I know it’s barely April but I’ve shortlisted this album as one of my records of the year ad don’t expect it to get easily displaced.

The project came about the wrong way round. Instead of a singer approaching a label with a cycle he or she wants to record, in this case the French pianist Hélène Grimaud carried the cycle in her heart for twenty years waiting for the right vocalist. The one she found is a young German-Romanian baritone, Konstantin Krimmel. When they came together in Berlin last summer, they were joined unexpectedly by the composer, an 85 year-old refugee from the Russian invasion of Ukraine.

Valentin Silvestrov is his country’s foremost living symphonist, working mostly in post-modernist tonalities with a direct emotional impact. The Silent Songs dates from the mid-1970s when Russian was the obligatory language for Ukrainian writers. Silvestrov chose poems by Pushkin, Yesenin and Mandelstam, but also by Keats and Shelley. His musical idiom falls somewhere between Tchaikovsky than Rachmaninov. Silvestrov is clearly reaching back to a settled culture that preceded the modern world and its horrors.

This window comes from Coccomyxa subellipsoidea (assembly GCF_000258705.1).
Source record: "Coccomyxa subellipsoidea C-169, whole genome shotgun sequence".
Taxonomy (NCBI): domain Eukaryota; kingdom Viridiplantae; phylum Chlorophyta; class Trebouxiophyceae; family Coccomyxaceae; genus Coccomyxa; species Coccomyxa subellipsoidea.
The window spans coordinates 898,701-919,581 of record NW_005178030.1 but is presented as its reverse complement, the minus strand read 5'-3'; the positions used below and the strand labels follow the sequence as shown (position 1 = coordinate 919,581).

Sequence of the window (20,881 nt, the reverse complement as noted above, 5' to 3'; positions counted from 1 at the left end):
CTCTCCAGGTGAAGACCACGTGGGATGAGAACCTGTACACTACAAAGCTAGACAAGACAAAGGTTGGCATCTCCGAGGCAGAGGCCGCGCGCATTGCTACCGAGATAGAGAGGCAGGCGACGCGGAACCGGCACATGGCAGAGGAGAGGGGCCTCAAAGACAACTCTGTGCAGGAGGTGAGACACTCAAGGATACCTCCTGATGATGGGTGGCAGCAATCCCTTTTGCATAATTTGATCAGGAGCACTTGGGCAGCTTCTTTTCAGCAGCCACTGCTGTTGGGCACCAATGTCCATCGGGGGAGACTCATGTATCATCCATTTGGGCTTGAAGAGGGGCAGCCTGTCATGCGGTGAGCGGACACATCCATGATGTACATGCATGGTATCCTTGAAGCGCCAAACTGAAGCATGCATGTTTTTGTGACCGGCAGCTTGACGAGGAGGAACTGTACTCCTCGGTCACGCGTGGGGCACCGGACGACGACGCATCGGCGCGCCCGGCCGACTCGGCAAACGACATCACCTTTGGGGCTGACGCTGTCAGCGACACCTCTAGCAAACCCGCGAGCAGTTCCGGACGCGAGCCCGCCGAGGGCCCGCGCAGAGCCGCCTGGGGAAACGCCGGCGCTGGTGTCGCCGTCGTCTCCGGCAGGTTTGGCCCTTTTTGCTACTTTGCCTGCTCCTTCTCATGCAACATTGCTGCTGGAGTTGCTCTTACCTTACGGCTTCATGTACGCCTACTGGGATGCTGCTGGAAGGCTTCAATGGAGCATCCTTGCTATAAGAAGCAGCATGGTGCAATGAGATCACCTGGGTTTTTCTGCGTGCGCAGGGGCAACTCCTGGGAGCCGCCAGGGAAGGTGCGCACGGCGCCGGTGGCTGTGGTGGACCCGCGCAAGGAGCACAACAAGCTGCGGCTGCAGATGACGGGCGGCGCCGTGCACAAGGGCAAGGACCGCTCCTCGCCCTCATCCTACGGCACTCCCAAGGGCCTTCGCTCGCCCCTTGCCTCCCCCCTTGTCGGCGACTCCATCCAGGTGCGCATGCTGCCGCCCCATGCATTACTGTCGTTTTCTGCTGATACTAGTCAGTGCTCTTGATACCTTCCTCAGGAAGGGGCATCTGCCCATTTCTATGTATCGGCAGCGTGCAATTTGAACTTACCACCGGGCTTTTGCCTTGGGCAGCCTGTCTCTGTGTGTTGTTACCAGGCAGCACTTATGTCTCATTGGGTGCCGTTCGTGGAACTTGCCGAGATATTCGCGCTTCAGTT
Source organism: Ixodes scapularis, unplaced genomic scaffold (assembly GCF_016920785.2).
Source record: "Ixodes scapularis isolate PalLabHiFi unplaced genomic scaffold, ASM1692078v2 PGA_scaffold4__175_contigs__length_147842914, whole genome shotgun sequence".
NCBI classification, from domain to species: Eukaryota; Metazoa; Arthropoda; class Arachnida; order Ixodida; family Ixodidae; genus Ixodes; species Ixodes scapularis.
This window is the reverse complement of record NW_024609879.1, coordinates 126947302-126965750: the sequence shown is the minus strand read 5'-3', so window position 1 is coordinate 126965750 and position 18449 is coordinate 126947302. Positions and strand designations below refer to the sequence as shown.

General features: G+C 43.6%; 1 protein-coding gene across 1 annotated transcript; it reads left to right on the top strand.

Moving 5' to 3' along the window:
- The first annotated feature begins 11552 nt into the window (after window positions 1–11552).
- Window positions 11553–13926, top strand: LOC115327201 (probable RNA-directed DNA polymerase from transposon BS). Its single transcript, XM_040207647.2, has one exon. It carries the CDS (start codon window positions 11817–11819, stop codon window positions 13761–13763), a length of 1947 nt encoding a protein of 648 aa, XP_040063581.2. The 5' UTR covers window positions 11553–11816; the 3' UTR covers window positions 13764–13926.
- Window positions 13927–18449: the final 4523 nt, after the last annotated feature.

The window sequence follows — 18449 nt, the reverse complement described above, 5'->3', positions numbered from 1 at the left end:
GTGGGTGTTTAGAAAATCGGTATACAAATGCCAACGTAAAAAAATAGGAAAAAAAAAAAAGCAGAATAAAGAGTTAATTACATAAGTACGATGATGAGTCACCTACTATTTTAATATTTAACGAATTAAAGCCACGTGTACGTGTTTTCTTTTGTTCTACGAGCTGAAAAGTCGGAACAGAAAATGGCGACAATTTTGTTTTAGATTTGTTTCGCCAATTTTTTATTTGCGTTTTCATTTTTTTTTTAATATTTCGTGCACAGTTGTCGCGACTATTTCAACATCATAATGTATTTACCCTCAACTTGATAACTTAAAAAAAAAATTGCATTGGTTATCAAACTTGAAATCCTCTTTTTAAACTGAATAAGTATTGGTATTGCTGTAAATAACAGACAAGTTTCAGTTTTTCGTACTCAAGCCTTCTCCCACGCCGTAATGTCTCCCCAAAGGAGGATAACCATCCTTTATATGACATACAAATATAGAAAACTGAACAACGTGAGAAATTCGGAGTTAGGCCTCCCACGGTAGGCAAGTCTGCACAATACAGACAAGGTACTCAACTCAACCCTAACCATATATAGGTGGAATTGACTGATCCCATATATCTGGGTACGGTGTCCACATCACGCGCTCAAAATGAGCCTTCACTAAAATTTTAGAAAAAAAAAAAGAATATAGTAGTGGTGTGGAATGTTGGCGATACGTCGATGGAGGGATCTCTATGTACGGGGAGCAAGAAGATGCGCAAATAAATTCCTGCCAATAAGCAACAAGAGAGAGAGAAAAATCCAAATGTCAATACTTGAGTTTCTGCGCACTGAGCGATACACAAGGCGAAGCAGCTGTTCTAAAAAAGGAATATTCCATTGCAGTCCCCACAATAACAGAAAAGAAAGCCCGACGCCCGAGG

Despite the nostalgia, the music does not feel archaic or out of time. It does what music does best: it expresses an emotion, then another. There are rumbles in the pianist’s left hand that tell us this is music of the here and now. A Mandelstam poem, ‘I will tell you with complete directness’, is an artist’s perfect response to political tyranny. Krimmel’s delivery is almost conversational. Grimaud adds colours, textures, tunes. The concentration in this recital leaves the listener quite breathless.